When all’s said and done, Risa has one last request. Knowing that Hato began crossdressing so that he could make friends with fujoshi, Risa is curious as to just how “challenging” that process is, how far Hato has gone for the sake of meeting like-minded people. Yoshitake, who can also be a “helpful” older sister, manages to twist the situation such that it ends with a visit to Hato’s place.

There, Yoshitake wants to use the time Hato spends showering to find out all of his secrets, but Yajima stands in her way. Despite assistance from the younger sibling , Yajima manages to stop Yoshitake, though in the process they inadvertently open the door to the bathroom and both Yajima and Risa get to see that Hato is indeed a man, albeit an incredibly smooth one. Risa, with Hato’s image possibly burned into her brain, now finds a reason to take the exam for Shiiou University, much like the other Genshiken little sister.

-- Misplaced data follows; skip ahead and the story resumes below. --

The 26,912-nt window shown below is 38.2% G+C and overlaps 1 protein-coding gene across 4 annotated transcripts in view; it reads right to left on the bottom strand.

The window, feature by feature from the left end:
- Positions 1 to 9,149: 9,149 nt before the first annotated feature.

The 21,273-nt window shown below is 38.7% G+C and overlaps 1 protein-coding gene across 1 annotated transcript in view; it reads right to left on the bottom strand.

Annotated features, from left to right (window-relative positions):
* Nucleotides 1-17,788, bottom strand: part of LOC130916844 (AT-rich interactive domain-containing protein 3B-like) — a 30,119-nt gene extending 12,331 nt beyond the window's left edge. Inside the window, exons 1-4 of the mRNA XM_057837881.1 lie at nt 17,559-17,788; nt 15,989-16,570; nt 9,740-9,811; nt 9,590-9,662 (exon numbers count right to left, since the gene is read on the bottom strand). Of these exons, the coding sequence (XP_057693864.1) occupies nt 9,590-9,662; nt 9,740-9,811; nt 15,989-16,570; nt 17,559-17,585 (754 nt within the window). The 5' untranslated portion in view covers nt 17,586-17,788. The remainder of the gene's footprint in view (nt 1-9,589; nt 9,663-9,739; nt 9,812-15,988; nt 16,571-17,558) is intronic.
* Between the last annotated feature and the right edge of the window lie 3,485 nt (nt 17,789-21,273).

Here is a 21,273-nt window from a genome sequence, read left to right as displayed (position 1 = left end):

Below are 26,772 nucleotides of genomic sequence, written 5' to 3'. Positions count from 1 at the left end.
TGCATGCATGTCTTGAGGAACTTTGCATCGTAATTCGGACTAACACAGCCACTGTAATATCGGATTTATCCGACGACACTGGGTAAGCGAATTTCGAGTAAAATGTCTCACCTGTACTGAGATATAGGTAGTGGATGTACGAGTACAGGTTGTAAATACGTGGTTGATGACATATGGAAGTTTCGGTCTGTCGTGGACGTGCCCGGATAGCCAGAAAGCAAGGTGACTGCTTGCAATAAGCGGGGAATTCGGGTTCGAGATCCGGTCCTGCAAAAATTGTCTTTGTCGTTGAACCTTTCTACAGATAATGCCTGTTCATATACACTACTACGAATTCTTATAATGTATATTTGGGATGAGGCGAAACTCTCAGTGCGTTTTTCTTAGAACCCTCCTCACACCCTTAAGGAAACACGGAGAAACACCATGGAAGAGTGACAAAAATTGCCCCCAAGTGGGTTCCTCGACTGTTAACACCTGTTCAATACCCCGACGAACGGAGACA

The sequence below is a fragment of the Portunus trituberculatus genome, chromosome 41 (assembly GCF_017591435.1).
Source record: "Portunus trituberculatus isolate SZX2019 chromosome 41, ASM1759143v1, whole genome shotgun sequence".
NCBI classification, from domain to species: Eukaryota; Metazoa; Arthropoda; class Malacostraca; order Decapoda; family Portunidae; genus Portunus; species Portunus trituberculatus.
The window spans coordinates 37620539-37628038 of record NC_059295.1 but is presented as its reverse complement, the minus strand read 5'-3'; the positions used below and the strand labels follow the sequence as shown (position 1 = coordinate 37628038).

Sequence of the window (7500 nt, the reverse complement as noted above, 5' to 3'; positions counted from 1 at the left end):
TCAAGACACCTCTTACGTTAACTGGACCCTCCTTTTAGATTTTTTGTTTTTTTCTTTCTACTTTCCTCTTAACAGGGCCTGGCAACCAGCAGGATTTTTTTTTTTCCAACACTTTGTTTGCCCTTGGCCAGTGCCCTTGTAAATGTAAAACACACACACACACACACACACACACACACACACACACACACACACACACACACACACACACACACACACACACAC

Before I get into my thoughts on the chapter itself, I want everyone to look at this image of Risa’s body.

Risa’s figure can be described as that of a tall, slender but athletic woman with small curves. It makes sense, given the amount of time she puts into sports. It is also an incredibly uncommon body type for a female character in a manga with men as its primary audience. Sure, there are girls with small chests in shounen/seinen, and there are also plenty of athletes, but rarely are they like Risa’s. Even in most comics targeted towards girls of all ages, a body type like this is not drawn with as much focus on anatomy.

Ohno, Kasukabe, and Ogiue’s bodies were already quite different, and Yajima is of course overweight, but Yoshitake Risa’s realistically athletic figure, which doesn’t really try to adhere to typical notions of feminine appeal nor masculine portrayals of heavy musculature, makes me fully aware of just how varied the body types of the female characters are in Genshiken. It’s actually quite impressive, and I think shows that Kio Shimoku, more than ever, is trying to draw female characters for men in a way that fosters understanding of women as people.